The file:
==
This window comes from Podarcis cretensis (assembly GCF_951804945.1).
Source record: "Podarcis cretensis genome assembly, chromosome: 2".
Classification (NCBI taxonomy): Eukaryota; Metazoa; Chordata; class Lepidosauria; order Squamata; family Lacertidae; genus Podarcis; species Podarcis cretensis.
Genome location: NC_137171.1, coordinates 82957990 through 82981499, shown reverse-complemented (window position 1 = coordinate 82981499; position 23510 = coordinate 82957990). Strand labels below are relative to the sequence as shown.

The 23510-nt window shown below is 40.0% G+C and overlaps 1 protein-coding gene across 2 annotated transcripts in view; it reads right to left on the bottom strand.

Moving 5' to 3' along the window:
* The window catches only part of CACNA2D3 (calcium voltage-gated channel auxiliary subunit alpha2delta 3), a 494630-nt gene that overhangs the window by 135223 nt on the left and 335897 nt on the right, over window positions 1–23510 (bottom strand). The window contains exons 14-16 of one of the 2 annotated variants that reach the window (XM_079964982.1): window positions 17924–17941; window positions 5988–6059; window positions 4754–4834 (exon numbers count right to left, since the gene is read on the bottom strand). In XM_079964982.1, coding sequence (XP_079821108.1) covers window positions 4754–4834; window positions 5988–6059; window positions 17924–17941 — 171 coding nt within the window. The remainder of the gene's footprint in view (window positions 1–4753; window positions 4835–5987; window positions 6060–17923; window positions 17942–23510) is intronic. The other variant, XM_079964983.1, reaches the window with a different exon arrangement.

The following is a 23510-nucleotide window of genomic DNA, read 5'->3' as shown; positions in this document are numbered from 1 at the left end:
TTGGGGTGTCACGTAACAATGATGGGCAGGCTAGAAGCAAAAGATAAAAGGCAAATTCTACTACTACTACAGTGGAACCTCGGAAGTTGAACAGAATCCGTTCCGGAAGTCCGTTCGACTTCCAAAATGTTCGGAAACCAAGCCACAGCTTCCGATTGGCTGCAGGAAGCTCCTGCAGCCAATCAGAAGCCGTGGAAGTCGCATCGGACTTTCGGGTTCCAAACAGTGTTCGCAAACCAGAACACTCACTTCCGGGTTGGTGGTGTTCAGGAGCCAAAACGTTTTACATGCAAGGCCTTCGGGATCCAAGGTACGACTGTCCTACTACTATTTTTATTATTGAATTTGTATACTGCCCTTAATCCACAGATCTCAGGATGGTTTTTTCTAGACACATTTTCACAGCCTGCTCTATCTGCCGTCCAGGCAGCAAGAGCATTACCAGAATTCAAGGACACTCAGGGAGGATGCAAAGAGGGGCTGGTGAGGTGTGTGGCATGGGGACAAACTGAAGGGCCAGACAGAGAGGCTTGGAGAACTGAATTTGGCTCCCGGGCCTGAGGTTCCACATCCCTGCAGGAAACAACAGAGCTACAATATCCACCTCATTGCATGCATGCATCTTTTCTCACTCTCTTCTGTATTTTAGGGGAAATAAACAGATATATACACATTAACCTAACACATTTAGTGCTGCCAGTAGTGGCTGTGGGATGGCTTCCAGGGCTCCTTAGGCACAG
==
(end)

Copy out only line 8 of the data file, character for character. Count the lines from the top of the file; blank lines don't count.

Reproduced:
The following is a 23510-nucleotide window of genomic DNA, read 5'->3' as shown; positions in this document are numbered from 1 at the left end: